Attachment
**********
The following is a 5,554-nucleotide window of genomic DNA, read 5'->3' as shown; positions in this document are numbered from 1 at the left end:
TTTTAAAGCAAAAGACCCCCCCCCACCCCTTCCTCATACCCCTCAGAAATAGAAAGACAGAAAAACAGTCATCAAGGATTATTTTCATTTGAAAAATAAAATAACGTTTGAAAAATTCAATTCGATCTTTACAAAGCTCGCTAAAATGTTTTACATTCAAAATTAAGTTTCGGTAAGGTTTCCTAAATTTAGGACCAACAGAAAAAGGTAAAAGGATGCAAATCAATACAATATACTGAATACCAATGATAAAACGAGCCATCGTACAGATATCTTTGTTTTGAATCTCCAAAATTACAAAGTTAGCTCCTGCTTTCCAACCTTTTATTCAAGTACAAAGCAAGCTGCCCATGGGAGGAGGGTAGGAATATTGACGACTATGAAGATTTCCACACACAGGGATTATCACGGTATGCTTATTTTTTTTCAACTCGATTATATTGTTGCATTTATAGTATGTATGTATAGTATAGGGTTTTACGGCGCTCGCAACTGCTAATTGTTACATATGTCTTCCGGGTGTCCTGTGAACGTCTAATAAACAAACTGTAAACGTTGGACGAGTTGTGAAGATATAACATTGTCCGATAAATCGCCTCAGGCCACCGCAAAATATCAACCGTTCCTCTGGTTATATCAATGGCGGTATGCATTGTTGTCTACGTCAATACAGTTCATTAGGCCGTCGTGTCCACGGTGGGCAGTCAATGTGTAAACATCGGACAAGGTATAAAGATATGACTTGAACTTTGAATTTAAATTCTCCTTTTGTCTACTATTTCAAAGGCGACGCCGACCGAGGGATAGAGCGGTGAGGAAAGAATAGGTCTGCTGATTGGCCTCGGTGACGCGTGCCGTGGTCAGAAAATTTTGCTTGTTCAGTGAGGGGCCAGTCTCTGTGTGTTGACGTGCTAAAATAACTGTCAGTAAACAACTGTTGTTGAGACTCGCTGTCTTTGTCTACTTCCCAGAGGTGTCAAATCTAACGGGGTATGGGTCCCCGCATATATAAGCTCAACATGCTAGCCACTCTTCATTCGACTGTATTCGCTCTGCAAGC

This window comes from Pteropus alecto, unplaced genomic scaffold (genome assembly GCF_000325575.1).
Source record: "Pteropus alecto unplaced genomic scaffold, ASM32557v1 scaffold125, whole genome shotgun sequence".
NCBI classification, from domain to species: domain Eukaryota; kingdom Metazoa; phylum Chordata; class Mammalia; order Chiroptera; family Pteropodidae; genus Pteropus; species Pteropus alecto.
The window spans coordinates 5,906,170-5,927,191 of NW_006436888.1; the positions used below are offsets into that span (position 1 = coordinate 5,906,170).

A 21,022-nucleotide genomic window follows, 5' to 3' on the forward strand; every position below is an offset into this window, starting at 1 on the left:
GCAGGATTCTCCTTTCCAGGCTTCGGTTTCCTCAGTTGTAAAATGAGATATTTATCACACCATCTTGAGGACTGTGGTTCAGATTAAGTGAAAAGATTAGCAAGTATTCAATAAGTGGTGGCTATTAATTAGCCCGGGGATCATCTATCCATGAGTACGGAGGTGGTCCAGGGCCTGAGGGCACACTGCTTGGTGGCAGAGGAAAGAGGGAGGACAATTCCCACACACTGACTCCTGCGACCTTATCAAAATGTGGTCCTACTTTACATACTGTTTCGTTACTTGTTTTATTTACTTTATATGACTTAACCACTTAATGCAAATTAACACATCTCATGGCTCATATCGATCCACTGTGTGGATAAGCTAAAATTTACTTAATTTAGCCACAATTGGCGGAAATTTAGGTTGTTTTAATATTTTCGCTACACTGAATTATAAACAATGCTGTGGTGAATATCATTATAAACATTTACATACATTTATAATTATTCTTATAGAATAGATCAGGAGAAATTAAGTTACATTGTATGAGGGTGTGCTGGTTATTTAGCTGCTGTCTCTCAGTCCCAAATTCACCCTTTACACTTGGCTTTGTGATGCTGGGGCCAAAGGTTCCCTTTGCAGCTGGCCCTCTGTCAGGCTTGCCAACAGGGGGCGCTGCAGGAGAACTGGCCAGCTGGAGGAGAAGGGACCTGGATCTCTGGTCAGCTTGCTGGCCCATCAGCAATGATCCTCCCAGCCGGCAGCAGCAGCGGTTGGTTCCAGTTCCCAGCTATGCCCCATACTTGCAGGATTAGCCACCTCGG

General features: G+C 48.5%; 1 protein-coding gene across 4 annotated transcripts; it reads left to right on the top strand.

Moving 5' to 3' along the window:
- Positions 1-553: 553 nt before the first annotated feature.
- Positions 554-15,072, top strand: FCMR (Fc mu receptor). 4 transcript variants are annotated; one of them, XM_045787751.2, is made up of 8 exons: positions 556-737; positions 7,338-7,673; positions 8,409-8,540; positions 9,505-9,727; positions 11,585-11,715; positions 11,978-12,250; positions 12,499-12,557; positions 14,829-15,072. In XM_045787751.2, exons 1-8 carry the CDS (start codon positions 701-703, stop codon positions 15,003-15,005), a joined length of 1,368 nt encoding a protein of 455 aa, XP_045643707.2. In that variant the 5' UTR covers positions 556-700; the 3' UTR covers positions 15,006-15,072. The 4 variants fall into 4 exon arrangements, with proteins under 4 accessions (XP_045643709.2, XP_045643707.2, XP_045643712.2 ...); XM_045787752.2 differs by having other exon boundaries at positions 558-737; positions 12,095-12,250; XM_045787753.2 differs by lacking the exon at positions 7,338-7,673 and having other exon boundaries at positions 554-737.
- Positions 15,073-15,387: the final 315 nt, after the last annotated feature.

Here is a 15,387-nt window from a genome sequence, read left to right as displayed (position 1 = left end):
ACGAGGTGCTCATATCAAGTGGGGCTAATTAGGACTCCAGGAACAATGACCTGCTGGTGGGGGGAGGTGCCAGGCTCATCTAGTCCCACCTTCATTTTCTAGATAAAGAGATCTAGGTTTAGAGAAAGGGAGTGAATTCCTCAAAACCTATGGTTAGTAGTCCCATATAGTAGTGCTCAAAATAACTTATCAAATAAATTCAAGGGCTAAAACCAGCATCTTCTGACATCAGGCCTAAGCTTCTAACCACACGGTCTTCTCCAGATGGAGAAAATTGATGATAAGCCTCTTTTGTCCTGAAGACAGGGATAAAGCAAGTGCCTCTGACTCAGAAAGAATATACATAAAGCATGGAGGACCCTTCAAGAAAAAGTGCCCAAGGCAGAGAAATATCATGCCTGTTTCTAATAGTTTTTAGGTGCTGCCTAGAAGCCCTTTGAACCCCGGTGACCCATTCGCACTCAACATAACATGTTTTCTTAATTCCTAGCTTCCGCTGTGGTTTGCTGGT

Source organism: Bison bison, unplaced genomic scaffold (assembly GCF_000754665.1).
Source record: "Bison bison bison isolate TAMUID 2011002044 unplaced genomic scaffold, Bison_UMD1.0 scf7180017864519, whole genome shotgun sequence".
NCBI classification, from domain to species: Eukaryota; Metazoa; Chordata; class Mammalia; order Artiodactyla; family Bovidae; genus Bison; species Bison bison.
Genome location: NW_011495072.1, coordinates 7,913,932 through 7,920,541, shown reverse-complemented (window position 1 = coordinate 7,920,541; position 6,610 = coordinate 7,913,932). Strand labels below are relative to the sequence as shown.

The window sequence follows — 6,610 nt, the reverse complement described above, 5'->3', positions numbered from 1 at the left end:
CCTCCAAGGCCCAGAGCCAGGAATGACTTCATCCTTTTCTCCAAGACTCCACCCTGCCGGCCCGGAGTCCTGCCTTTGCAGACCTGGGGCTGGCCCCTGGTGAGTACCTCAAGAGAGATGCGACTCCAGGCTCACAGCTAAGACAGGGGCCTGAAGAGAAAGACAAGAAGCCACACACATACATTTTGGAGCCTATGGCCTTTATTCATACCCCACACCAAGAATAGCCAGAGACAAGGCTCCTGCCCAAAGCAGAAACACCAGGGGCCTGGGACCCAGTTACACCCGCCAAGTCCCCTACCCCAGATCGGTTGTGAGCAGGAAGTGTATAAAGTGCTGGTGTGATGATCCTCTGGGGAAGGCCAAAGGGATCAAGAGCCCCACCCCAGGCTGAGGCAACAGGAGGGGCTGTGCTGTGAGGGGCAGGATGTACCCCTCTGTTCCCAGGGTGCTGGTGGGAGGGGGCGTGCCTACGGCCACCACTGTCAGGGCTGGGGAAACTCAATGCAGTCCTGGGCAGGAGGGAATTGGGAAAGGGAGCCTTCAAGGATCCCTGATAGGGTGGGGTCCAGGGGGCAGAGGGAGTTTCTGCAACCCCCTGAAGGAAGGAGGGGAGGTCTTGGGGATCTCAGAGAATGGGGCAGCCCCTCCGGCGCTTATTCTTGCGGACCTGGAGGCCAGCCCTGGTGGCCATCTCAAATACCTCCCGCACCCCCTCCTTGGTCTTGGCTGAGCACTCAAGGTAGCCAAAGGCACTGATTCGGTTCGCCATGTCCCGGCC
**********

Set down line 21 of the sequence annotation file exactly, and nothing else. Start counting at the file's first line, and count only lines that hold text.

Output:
CCTCCAAGGCCCAGAGCCAGGAATGACTTCATCCTTTTCTCCAAGACTCCACCCTGCCGGCCCGGAGTCCTGCCTTTGCAGACCTGGGGCTGGCCCCTGGTGAGTACCTCAAGAGAGATGCGACTCCAGGCTCACAGCTAAGACAGGGGCCTGAAGAGAAAGACAAGAAGCCACACACATACATTTTGGAGCCTATGGCCTTTATTCATACCCCACACCAAGAATAGCCAGAGACAAGGCTCCTGCCCAAAGCAGAAACACCAGGGGCCTGGGACCCAGTTACACCCGCCAAGTCCCCTACCCCAGATCGGTTGTGAGCAGGAAGTGTATAAAGTGCTGGTGTGATGATCCTCTGGGGAAGGCCAAAGGGATCAAGAGCCCCACCCCAGGCTGAGGCAACAGGAGGGGCTGTGCTGTGAGGGGCAGGATGTACCCCTCTGTTCCCAGGGTGCTGGTGGGAGGGGGCGTGCCTACGGCCACCACTGTCAGGGCTGGGGAAACTCAATGCAGTCCTGGGCAGGAGGGAATTGGGAAAGGGAGCCTTCAAGGATCCCTGATAGGGTGGGGTCCAGGGGGCAGAGGGAGTTTCTGCAACCCCCTGAAGGAAGGAGGGGAGGTCTTGGGGATCTCAGAGAATGGGGCAGCCCCTCCGGCGCTTATTCTTGCGGACCTGGAGGCCAGCCCTGGTGGCCATCTCAAATACCTCCCGCACCCCCTCCTTGGTCTTGGCTGAGCACTCAAGGTAGCCAAAGGCACTGATTCGGTTCGCCATGTCCCGGCC